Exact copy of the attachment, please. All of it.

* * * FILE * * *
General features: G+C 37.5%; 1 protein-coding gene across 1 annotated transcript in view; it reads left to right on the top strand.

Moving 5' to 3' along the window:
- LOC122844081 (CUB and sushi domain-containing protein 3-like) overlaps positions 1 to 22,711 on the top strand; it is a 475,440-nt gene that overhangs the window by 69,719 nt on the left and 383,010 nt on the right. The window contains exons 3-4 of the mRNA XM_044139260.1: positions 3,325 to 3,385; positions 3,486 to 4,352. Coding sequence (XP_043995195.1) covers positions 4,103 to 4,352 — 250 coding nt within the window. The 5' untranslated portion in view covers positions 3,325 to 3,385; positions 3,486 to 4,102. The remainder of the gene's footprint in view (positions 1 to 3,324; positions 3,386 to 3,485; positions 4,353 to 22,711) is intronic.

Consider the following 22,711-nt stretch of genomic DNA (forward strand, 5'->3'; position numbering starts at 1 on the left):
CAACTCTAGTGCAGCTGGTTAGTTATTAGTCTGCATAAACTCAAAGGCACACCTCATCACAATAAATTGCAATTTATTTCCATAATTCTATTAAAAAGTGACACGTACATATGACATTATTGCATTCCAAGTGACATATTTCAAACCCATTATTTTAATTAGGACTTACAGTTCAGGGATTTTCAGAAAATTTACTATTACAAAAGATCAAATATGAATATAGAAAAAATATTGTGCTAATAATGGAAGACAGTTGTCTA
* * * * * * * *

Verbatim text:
General features: G+C 37.5%; 1 protein-coding gene across 1 annotated transcript in view; it reads left to right on the top strand.

Moving 5' to 3' along the window:
- LOC122844081 (CUB and sushi domain-containing protein 3-like) overlaps positions 1 to 22,711 on the top strand; it is a 475,440-nt gene that overhangs the window by 69,719 nt on the left and 383,010 nt on the right. The window contains exons 3-4 of the mRNA XM_044139260.1: positions 3,325 to 3,385; positions 3,486 to 4,352. Coding sequence (XP_043995195.1) covers positions 4,103 to 4,352 — 250 coding nt within the window. The 5' untranslated portion in view covers positions 3,325 to 3,385; positions 3,486 to 4,102. The remainder of the gene's footprint in view (positions 1 to 3,324; positions 3,386 to 3,485; positions 4,353 to 22,711) is intronic.

Consider the following 22,711-nt stretch of genomic DNA (forward strand, 5'->3'; position numbering starts at 1 on the left):
CAACTCTAGTGCAGCTGGTTAGTTATTAGTCTGCATAAACTCAAAGGCACACCTCATCACAATAAATTGCAATTTATTTCCATAATTCTATTAAAAAGTGACACGTACATATGACATTATTGCATTCCAAGTGACATATTTCAAACCCATTATTTTAATTAGGACTTACAGTTCAGGGATTTTCAGAAAATTTACTATTACAAAAGATCAAATATGAATATAGAAAAAATATTGTGCTAATAATGGAAGACAGTTGTCTA